In a comment to the blog last week, Frankie mentioned the two-volume textbook Mathematical Physiology (MP), by James Keener and James Sneyd. Russ Hobbie and I cite Keener and Sneyd in Chapter 10 (Feedback and Control) of Intermediate Physics for Medicine and Biology. The Preface to the first edition of MP begins:
“It can be argued that of all the biological sciences, physiology is the one in which mathematics has played the greatest role. From the work of Helmholtz and Frank in the last century through to that of Hodgkin, Huxley, and many others in this century [the first edition of MP was published in 1998], physiologists have repeatedly used mathematical methods and models to help their understanding of physiological processes. It might thus be expected that a close connection between applied mathematics and physiology would have developed naturally, but unfortunately, until recently, such has not been the case.
There are always barriers to communication between disciplines. Despite the quantitative nature of their subject, many physiologists seek only verbal descriptions, naming and learning the functions of an incredibly complicated array of components; often the complexity of the problem appears to preclude a mathematical description. Others want to become physicians, and so have little time for mathematics other than to learn about drug dosages, office accounting practices, and malpractice liability. Still others choose to study physiology precisely because thereby they hope not to study more mathematics, and that in itself is a significant benefit. On the other hand, many applied mathematicians are concerned with theoretical results, proving theorems and such, and prefer not to pay attention to real data or the applications of their results. Others hesitate to jump into a new discipline, with all its required background reading and its own history of modeling that must be learned.
But times are changing, and it is rapidly becoming apparent that applied mathematics and physiology have a great deal to offer one another. It is our view that teaching physiology without a mathematical description of the underlying dynamical processes is like teaching planetary motion to physicists without mentioning or using Kepler’slaws; you can observe that there is a full moon every 28 days, but without Kepler’s laws you cannot determine when the next total lunar or solar eclipse will be nor when Halley’s comet will return. Your head will be full of interesting and important facts, but it is difficult to organize those facts unless they are given a quantitative description. Similarly, if applied mathematicians were to ignore physiology, they would be losing the opportunity to study an extremely rich and interesting field of science.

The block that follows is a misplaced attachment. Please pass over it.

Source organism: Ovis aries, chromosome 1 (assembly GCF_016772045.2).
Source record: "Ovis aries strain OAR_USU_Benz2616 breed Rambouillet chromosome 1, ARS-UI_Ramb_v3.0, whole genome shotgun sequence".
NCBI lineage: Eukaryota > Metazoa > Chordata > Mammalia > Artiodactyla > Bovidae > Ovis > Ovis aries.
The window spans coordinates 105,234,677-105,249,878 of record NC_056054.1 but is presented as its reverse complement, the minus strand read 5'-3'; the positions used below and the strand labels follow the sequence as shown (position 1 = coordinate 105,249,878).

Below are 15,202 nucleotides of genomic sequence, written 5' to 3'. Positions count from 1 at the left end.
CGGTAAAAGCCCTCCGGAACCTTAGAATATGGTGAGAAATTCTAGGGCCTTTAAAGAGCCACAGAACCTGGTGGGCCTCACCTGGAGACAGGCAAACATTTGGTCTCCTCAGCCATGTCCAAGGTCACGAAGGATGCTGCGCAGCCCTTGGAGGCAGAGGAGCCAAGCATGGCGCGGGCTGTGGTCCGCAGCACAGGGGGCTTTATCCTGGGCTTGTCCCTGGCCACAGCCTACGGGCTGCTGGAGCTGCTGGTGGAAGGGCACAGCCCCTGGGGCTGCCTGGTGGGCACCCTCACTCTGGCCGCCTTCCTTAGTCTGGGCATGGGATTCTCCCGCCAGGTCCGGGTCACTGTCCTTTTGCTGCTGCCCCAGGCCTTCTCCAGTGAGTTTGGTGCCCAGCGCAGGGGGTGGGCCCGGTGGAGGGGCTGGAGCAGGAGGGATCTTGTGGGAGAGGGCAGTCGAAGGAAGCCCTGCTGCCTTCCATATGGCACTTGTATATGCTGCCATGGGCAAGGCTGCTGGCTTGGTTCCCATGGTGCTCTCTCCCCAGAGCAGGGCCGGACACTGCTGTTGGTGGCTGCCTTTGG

To explain the goals of this book, it is most convenient to begin by emphasizing what this book is not; it is not a physiology book, and neither is it a mathematics book. Any reader who is seriously interested in learning physiology would be well advised to consult an introductory physiology book such as Guyton and Hall (1996) or Berne and Levy (1993), as, indeed, we ourselves have done many times. We give only a brief background for each physiological problem we discuss, certainly not enough to satisfy a real physiologist. Neither is this a book for learning mathematics. Of course, a great deal of mathematics is used throughout, but any reader who is not already familiar with the basic techniques would again be well advised to learn the material elsewhere.
Instead, this book describes work that lies on the border between mathematics and physiology; it describes ways in which mathematics may be used to give insight into physiological questions, and how physiological questions can, in turn, lead to new mathematical problems. In this sense, it is truly an interdisciplinary text, which, we hope, will be appreciated by physiologists interested in theoretical approaches to their subject as well as by mathematicians interested in learning new areas of application.”
If you substitute the words “physics” for “mathematics,” “physical” for “mathematical,” and “physicist” for “mathematician,” you would almost think that this preface had been written by Russ Hobbie for an early edition of IPMB.
Many of the topics in MP overlap those in IPMB: diffusion, bioelectricity, osmosis, ion channels, blood flow, and the heart. MP covers additional topics not in IPMB, such as biochemical reactions, calcium dynamics, bursting pancreatic beta cells, and the regulation of gene expression. What IPMB has that MP doesn’t is clinical medical physics: ultrasound, x-rays, tomography, nuclear medicine, and MRI. Both books assume a knowledge of calculus, both average many equations per page, and both have generous collections of homework problems.
Which book should you use? Mathematical Physiology won an award, but Intermediate Physics for Medicine and Biology has an award-winning blog. I’ll take the book with the blog. I bet I know what Frankie will say: “I’ll take both!”